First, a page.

Revealed: 3D magnetic configuration of ferrimagnetic multilayers with competing interactions

Researchers from the Physics Department of the Universidad de Oviedo, CINN-CSIC and HZB, in collaboration with ALBA, have explored the magnetic configuration of ferrimagnetic structures often employed to build modern spintronic devices and magnetic recording media. At the MISTRAL beamline of ALBA, using vector magnetic tomography, a magnetic trilayer fabricated at Oviedo was characterized. These findings will permit to generate precise physical models describing the magnetic behaviour of this type of systems and control and exploit them for the design of spintronics and magnetic storage devices.

 Modern spintronic devices and magnetic recording media often consist of complex magnetic structures. These structures are designed by precisely adjusting magnetic interactions as exchange, anisotropies and magnetostatics to achieve specific characteristics.

A collaboration between researchers from the Physics Department of the Universidad de Oviedo, the Centro de Investigación en Nanomateriales y Nanotecnología (Oviedo), the Helmholtz Zentrum Berlin für Materialien und Energie (Berlin) and the ALBA Synchrotron have investigated a combination of ferrimagnetic structures, often employed to build this type of devices. 

At the MISTRAL beamline of ALBA, a dichroic vector magnetic tomography of the device was performed and it revealed details of complex magnetisation configurations of the sample. The importance of synchrotron light lies in the fact that this information is currently impossible to evidence with other techniques when studying magnetic thin films.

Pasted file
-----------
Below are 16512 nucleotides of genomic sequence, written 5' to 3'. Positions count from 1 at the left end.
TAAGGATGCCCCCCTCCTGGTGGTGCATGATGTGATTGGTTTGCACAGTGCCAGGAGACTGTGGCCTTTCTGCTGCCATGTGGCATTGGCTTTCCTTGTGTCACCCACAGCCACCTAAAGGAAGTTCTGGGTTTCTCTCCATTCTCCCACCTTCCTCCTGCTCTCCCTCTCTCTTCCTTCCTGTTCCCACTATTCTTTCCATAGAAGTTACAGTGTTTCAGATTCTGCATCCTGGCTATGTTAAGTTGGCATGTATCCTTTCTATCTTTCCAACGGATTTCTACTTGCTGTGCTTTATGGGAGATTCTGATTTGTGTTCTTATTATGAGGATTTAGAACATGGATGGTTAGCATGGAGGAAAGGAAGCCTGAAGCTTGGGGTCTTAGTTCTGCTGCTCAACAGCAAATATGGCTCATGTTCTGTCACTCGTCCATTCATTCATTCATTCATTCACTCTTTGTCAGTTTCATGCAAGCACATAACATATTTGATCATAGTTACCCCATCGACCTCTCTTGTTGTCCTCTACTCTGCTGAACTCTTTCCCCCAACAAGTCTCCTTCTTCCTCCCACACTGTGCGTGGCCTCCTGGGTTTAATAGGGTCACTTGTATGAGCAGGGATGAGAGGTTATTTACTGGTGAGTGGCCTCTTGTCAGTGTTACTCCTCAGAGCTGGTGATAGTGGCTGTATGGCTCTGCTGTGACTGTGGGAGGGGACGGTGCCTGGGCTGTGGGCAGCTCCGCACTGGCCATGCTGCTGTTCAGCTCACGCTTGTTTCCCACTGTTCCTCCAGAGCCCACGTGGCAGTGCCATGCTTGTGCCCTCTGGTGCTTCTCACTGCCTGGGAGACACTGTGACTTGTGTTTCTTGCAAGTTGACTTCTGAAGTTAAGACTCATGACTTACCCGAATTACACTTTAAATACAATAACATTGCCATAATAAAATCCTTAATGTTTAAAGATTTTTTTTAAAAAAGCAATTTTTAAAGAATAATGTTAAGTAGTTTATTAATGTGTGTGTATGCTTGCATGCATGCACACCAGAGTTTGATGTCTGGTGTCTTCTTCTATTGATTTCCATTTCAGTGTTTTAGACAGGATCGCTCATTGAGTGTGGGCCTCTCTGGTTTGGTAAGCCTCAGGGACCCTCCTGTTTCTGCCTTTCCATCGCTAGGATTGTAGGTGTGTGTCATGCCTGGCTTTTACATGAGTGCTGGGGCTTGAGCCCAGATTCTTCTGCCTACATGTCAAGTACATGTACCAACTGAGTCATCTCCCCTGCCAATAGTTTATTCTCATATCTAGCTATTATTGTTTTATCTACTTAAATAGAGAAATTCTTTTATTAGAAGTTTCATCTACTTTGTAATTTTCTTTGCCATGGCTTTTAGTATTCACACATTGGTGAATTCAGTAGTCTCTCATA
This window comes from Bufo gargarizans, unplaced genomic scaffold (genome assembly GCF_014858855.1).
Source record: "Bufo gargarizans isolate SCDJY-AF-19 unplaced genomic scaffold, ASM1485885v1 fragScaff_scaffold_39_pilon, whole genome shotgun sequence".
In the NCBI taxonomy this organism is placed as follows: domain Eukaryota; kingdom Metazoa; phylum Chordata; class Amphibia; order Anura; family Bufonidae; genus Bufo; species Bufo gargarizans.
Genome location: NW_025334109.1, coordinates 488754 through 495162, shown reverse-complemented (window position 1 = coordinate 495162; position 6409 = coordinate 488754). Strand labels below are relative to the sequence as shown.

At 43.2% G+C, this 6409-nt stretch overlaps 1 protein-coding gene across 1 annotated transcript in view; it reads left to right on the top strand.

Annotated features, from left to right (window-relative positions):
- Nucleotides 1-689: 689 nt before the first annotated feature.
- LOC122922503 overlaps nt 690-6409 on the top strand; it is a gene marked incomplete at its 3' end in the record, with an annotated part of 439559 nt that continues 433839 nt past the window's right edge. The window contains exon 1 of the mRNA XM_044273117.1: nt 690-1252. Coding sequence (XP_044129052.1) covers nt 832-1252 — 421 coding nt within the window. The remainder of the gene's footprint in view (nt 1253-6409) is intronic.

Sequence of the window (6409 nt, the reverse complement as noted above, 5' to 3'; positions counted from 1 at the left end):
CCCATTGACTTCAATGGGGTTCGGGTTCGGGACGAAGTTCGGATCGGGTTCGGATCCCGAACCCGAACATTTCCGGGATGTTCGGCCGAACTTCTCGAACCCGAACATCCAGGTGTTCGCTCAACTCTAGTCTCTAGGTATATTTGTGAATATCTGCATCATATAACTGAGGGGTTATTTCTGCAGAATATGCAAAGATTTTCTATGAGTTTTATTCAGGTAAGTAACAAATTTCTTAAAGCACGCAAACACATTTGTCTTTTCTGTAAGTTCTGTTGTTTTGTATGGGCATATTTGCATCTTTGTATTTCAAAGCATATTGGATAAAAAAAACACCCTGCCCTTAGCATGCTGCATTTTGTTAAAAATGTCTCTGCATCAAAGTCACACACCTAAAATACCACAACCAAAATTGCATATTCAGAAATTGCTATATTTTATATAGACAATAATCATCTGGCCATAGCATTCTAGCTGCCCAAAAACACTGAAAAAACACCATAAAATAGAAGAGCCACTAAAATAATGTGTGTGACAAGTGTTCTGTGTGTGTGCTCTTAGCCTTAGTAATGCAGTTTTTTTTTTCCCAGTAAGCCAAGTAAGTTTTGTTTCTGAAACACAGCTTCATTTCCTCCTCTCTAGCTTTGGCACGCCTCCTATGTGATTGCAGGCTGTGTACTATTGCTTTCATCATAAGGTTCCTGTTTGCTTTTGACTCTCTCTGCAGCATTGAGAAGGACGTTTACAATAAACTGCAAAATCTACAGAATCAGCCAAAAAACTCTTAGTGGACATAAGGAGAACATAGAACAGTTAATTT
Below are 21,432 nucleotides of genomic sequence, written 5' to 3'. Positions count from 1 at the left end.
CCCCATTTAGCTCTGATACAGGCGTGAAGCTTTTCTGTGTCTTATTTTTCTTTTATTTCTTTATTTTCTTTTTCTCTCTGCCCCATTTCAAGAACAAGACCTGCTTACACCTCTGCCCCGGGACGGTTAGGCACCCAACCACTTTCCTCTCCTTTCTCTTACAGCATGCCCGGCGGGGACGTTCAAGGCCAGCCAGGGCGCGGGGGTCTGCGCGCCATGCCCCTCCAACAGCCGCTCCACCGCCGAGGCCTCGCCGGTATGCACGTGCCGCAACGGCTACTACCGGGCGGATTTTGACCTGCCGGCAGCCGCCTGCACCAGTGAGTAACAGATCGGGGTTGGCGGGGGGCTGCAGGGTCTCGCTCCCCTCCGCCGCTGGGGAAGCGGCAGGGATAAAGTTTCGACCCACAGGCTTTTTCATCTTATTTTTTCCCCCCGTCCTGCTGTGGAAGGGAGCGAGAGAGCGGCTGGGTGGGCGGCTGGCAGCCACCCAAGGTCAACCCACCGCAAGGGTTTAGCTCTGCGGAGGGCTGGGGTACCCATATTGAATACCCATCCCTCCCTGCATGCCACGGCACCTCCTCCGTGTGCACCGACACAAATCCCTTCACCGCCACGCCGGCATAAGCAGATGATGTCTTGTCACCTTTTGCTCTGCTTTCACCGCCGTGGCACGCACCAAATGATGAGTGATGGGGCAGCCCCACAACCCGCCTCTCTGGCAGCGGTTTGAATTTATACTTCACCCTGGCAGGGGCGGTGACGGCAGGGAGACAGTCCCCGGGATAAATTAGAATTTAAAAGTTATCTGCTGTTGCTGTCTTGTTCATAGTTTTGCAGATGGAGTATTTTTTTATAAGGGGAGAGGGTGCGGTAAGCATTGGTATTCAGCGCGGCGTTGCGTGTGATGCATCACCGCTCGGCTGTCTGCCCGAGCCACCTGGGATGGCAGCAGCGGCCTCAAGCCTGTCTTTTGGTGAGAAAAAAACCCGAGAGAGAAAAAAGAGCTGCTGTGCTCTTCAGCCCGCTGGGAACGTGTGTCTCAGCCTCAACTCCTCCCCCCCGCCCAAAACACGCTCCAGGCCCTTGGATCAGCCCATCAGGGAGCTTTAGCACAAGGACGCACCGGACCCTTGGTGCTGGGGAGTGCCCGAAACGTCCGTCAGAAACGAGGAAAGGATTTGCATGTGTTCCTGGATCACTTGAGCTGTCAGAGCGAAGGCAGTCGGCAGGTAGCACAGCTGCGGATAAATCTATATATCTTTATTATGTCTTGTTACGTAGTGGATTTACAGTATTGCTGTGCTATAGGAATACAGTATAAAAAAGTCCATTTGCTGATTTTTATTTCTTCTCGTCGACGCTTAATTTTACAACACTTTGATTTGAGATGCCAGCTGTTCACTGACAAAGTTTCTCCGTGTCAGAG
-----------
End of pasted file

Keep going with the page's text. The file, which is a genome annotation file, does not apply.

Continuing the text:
The ability to characterize the configuration of the magnetisation in complex structures with competing magnetic interactions will permit to generate precise physical models describing the magnetic behaviour of these systems. Thus, experts will be able to control and exploit them for the design of spintronics and magnetic storage devices.

Read more on the ALBA website

Image: Magnetisation obtained from the magnetic tomography data at the MISTRAL beamline.

Unusual electronic properties taking shape

In a recent study, an international team led by researchers from The Pennsylvania State University in the US investigated the one-dimensional (1D) material tantalum selenide iodide (TaSe4 )2I. Its electronic properties had been theoretically predicted but not observed experimentally before the study conducted at the Bloch beamline. Evaporating iodine atoms turn out to drive unforeseen electronic changes.

Materials with unusual electronic properties such as charge density waves or topological states push the understanding of the fundamentals of quantum matter. They are also exciting candidates for the next generations of energy-efficient electronic and spintronic devices.

In the present study, the researchers found that the electronic properties of (TaSe4 )2I were different from the theoretical prediction. The band structure of a material can loosely be compared to a map of the material’s electronic properties. (TaSe4 )2I has something called Dirac bands, which is often found in this type of materials. The prediction said that the Dirac bands would split due to Weyl physics, which is not the case. The bands split with temperature, and the driver behind it is iodine atoms evaporating from the material’s surface.

Read more on the MAX IV website

Image: Surface charge induced Dirac band splitting in 1D material (TaSe4 )2I